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Comment Re:Dump SSL / Certificate-based Security (Score 1) 195

I'm not sure I understand the problem. In your example, if Y has a public key, X encrypts the message with Y's public key, and Y's private key never gets to Google or Yahoo, then the NSA knows who sent the message and who received the message but not what it contained.

You understand the issue. Knowing who sent what to whom, the envelope, is the metadata that people are objecting to. Encrypting messages if one doesn't care about metadata is a much easier problem.


As for PGP . I agree this sort of thing needs to be part of email clients. But it is a hard problem to solve.

Comment Re:US turn already happened (Score 1) 97

Yes, it is a total quantity thing. I suspect if we were spending 4x as much per year we could have been done during the Clinton administration, and I imagine the total cost would have been close to the same under that expedited process. The level we choose is indicative of the priority which is we want this to be a smallish line item that doesn't squeeze other priorities but we want progress. Plus there may be a defensive purpose. Because of the cleanup teams, we have large numbers of people skilled in working with and neutralizing chemical weapons. Many of the enemies we are/were likely to face (Iran, Iraq, Syria) have chemical but not nuclear weapons. I think the Army likes having this skill set so why rush?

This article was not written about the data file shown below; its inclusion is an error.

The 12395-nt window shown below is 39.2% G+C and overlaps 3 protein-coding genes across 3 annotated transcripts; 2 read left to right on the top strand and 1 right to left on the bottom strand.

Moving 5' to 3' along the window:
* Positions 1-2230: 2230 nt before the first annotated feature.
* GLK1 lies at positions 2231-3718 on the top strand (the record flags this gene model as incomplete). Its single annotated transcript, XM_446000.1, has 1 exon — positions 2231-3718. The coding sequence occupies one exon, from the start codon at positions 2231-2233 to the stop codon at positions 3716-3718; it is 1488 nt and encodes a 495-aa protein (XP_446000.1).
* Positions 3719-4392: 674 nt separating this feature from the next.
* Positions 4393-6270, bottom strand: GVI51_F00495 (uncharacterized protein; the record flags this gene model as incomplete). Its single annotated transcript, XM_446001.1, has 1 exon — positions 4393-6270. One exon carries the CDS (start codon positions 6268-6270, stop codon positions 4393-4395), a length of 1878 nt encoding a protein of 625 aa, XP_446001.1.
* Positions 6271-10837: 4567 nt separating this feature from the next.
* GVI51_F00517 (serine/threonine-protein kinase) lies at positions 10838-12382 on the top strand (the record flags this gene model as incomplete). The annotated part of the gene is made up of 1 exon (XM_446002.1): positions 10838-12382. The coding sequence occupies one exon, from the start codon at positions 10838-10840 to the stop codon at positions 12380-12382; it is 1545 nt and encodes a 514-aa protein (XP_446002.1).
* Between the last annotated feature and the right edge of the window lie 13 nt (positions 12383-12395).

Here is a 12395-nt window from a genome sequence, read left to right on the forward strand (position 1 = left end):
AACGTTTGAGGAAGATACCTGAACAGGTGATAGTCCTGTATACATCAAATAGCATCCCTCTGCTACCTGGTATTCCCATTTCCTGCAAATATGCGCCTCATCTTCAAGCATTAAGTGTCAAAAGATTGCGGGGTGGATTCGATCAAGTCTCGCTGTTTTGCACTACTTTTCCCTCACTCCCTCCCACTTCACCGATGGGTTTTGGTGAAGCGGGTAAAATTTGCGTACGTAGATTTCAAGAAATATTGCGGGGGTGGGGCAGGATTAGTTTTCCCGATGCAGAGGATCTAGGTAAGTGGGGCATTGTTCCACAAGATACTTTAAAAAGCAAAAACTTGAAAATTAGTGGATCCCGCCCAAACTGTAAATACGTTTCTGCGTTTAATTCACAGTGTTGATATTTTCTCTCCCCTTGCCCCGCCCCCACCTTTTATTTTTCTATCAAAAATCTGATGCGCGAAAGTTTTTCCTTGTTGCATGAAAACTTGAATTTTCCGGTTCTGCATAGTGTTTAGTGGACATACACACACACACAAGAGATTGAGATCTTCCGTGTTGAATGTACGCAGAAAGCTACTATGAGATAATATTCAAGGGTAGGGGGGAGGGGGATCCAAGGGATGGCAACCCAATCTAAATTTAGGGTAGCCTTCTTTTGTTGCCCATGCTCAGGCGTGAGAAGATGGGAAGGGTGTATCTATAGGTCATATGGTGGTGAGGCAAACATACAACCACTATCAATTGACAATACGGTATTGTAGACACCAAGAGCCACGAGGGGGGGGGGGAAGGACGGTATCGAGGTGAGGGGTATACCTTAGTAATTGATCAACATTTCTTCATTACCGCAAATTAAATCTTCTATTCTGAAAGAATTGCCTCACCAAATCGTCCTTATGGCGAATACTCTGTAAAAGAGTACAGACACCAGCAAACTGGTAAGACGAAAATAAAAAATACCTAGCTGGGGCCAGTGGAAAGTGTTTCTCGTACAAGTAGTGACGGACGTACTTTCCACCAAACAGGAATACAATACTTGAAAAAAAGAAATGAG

As the fools behind the policy that was the USA people. And the sanction they are facing is paying for the cleanup. We all embraced and continue to embrace a weapons policy. Chemical weapons aren't remotely expensive compared to the costs are for nuclear weapons. The Republican party just last year ran a candidate for president who advocated building the next generation of these weapons and replacing our entire current generation. He got 2.5m votes shy of 1/2 the vote. The #2 guy in the Senate on the Republican side, John Kyl, makes nuclear weapon enhancement a high priority consistently. We as a people wanted the chemical weapons policy we had same as we want the nuclear policy we have today.

Comment Re:Anti-Trust (Score 1) 476